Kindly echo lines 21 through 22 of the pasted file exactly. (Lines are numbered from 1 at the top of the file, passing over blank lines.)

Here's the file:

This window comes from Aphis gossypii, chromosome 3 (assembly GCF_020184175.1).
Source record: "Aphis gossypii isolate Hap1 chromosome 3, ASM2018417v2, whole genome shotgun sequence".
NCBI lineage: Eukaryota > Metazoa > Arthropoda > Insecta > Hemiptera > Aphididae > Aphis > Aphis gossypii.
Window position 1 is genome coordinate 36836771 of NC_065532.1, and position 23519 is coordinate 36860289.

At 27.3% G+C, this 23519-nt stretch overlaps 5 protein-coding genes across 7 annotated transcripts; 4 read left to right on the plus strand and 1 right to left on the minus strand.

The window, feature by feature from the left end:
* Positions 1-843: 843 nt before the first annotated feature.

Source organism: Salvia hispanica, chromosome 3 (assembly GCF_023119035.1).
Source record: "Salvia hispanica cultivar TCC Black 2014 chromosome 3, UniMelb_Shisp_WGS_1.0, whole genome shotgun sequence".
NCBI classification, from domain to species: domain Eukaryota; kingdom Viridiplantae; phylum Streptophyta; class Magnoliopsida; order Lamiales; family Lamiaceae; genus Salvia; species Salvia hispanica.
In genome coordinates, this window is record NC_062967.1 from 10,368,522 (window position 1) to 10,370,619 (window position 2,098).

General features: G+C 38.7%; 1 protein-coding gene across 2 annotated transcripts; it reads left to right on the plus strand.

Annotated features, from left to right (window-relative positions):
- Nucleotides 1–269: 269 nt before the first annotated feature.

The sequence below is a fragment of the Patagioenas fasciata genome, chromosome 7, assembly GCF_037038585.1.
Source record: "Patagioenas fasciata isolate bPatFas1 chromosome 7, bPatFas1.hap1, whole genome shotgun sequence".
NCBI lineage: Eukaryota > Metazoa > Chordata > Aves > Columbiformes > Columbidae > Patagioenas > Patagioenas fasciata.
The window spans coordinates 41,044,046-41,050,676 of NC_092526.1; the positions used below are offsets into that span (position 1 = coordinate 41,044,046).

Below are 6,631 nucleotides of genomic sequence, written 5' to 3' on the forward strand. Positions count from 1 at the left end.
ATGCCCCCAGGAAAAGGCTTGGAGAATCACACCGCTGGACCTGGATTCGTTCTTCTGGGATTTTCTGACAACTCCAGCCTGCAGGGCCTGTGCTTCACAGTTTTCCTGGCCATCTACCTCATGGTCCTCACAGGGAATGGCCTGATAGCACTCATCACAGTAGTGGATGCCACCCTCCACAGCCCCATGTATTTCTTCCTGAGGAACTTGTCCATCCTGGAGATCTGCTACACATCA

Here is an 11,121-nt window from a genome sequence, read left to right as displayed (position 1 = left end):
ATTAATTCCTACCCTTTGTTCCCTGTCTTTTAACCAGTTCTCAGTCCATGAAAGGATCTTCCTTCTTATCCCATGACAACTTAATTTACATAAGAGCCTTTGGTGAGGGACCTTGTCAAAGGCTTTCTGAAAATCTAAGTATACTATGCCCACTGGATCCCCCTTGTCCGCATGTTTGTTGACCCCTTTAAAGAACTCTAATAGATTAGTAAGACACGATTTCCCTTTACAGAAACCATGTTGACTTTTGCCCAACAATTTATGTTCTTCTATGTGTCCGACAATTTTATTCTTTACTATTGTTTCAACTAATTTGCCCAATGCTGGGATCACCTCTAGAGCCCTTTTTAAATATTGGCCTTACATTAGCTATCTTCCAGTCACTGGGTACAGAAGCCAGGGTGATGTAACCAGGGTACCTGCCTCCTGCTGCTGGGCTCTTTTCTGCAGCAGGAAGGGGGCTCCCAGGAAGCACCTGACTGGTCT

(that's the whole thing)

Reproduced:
Here is an 11,121-nt window from a genome sequence, read left to right as displayed (position 1 = left end):
ATTAATTCCTACCCTTTGTTCCCTGTCTTTTAACCAGTTCTCAGTCCATGAAAGGATCTTCCTTCTTATCCCATGACAACTTAATTTACATAAGAGCCTTTGGTGAGGGACCTTGTCAAAGGCTTTCTGAAAATCTAAGTATACTATGCCCACTGGATCCCCCTTGTCCGCATGTTTGTTGACCCCTTTAAAGAACTCTAATAGATTAGTAAGACACGATTTCCCTTTACAGAAACCATGTTGACTTTTGCCCAACAATTTATGTTCTTCTATGTGTCCGACAATTTTATTCTTTACTATTGTTTCAACTAATTTGCCCAATGCTGGGATCACCTCTAGAGCCCTTTTTAAATATTGGCCTTACATTAGCTATCTTCCAGTCACTGGGTACAGAAGCCAGGGTGATGTAACCAGGGTACCTGCCTCCTGCTGCTGGGCTCTTTTCTGCAGCAGGAAGGGGGCTCCCAGGAAGCACCTGACTGGTCT